No sign of NSA leaker as U.S. investigation builds steam

Updated 9:59 PM EDT, Tue June 11, 2013

Story highlights

Rep. Peter King tells AC360 that journalists also should be prosecuted

FBI building case against the self-avowed NSA leaker; source says charges not imminent

The ex-NSA contractor says he gave journalists documents on secret surveillance programs

Civil lawsuits say U.S. surveillance programs are unconstitutional

Hong Kong CNN —  

The man who acknowledged leaking details of classified U.S. surveillance programs seemed to melt into the streets of Hong Kong as FBI investigators worked Tuesday to build a case against him and criticism of the programs continued to mount.

Edward Snowden, 29, apparently checked out of his Hong Kong hotel room Monday and has not been seen since. A reporter who helped develop stories from the information Snowden leaked said he believes the former contractor for the National Security Agency remains there.

U.S. authorities are preparing charges against Snowden, a law enforcement source told CNN on Tuesday. But they are not imminent, the source said.

As authorities investigated, one U.S. congressman told CNN that journalists who published the leaked information should be punished.

And the first civil lawsuits were filed against federal officials, arguing that the surveillance programs are unconstitutional.

Snowden, a former computer security contractor, acknowledged in a Guardian newspaper interview that he gave journalists classified documents about U.S. surveillance of telephone and Internet traffic.

The FBI has been investigating the leaks, but it was unclear Tuesday how far along the agency was.

Snowden told the Guardian that he expects to be charged under the Espionage Act and said he traveled to Hong Kong in hopes that state’s commitment to free speech would prevent his extradition to the United States.

Will journalists face prosecution?

On Tuesday, one lawmaker told CNN’s AC360 that journalists tied to the leaks should also be prosecuted.

“If they willingly knew that this was classified information, I think actions should be taken, especially on something of this magnitude,” said Rep. Peter King, a New York Republican who leads the House Homeland Security subcommittee on Counterintelligence and Terrorism.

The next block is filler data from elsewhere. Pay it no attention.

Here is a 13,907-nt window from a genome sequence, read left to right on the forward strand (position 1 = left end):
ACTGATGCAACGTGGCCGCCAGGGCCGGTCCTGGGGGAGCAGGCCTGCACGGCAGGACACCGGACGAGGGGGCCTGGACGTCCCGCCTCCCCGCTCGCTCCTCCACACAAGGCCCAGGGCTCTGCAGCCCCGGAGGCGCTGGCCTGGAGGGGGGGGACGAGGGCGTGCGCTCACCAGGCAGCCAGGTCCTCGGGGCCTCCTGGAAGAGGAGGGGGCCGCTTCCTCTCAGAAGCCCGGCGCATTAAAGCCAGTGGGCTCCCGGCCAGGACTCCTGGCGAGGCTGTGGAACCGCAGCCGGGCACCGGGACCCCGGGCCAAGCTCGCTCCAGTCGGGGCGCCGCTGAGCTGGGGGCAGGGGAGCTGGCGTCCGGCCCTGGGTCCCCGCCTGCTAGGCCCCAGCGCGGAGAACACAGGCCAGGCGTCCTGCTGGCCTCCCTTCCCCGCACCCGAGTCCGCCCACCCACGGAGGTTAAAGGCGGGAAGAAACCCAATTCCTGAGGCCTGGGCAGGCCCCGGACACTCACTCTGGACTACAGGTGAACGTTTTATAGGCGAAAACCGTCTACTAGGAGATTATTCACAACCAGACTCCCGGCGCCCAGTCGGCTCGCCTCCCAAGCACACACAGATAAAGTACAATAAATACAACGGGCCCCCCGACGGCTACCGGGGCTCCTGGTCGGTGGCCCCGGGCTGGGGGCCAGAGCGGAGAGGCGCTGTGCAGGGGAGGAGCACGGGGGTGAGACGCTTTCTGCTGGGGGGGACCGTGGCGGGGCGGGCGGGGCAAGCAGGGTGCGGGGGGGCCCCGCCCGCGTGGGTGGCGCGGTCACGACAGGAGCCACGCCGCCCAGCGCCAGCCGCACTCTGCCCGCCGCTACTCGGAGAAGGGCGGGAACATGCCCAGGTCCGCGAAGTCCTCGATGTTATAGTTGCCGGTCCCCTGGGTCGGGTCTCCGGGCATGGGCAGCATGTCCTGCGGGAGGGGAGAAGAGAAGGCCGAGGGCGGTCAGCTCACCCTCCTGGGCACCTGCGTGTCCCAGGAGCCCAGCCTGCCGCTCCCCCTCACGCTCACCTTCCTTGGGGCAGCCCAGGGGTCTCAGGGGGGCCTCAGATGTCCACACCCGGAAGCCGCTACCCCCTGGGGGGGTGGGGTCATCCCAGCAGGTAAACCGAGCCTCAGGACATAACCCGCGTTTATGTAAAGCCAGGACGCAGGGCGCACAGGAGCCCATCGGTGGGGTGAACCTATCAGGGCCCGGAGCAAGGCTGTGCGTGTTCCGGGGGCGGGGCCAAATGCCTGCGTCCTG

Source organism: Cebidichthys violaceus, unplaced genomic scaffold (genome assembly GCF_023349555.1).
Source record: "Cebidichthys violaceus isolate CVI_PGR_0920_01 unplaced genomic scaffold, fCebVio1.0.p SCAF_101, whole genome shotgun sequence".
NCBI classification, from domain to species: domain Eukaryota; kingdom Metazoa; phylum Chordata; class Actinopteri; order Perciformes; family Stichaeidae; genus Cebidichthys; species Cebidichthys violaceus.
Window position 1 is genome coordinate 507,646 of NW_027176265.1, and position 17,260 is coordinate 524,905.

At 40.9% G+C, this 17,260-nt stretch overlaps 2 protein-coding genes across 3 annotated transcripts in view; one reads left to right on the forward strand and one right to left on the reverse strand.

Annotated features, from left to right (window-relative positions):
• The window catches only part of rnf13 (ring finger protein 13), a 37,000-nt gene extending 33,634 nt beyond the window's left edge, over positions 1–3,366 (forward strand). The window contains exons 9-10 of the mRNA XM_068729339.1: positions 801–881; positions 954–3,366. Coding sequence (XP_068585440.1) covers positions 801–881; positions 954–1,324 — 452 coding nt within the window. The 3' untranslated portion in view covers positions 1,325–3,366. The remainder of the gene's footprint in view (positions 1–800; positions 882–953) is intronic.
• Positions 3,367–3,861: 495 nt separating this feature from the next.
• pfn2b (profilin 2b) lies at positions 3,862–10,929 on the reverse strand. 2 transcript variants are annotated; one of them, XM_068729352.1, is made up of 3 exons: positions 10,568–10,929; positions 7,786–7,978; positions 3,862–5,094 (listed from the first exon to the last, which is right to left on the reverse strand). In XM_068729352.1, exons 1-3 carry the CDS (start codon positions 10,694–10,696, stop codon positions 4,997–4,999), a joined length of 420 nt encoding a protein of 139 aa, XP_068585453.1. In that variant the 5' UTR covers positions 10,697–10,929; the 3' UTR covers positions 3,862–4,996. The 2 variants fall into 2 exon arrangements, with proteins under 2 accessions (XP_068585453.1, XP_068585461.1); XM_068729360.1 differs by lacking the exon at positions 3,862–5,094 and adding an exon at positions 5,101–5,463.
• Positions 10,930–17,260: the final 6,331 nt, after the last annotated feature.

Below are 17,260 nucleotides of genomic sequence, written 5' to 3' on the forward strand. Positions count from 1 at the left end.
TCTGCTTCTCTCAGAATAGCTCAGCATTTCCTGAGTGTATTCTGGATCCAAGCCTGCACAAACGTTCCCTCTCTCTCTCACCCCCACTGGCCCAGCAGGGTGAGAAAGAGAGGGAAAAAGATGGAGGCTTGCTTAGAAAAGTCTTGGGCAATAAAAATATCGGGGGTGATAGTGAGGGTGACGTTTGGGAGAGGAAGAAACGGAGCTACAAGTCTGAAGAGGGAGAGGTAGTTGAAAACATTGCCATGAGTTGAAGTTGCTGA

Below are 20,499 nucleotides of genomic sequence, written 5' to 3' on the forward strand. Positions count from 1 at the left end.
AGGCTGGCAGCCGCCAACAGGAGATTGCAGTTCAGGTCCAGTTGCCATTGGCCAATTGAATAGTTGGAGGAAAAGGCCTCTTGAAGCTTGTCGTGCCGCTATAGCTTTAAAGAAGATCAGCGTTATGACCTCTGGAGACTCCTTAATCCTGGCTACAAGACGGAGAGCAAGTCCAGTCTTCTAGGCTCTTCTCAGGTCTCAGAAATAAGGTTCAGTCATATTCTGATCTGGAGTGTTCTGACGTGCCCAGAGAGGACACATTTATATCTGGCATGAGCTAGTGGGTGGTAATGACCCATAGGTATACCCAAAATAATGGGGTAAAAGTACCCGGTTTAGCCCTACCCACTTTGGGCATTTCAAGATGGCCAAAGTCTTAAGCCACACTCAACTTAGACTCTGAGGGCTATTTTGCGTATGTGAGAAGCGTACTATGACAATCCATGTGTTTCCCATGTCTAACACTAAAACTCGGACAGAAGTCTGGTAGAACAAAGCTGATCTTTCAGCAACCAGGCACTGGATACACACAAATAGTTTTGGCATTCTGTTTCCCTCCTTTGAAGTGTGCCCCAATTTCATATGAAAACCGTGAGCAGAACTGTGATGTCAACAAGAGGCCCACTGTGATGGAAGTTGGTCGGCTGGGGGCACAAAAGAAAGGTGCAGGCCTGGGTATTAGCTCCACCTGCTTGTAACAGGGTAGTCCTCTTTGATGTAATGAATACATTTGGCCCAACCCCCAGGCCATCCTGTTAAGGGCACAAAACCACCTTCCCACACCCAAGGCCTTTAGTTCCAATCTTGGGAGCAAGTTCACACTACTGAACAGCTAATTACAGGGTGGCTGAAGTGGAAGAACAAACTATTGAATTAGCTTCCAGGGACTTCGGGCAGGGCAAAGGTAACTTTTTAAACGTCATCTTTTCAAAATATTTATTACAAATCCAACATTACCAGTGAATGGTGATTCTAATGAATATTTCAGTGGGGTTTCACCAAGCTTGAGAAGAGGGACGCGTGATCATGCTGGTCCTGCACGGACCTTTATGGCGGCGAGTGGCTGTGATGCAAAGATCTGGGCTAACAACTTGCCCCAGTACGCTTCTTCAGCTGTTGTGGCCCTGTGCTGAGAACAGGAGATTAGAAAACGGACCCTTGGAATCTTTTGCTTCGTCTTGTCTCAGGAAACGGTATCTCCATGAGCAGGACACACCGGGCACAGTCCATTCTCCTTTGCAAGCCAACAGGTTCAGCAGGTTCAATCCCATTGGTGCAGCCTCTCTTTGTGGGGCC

“There is an obligation both moral, but also legal, I believe, against a reporter disclosing something which would so severely compromise national security,” he said. “As a practical matter, I guess there have been in the past several years a number of reporters who have been prosecuted under (the Espionage Act).”

As for Snowden, King said there’s no doubt he should face charges.

“I think what he’s done has been incredible damage to our country. It’s going to put American lives at risk,” he said.

The congressman did not provide specific examples of how the leaked information damages national security, but argued that it helps enemies of the United States.

“Al Qaeda and its allies now know with great exactitude exactly what we’re doing,” he said, “and how we’re doing it.”

Surveillance debate

Snowden’s disclosures have fueled new debate about the U.S. government’s collection of records of domestic telephone calls and overseas Internet activity in the global hunt for terrorists and criminals.

Civil liberties advocates say the measures are unacceptable intrusions. But supporters say they are legal and have yielded evidence that has helped stop terror plots.

NSA snooping triggers lawsuits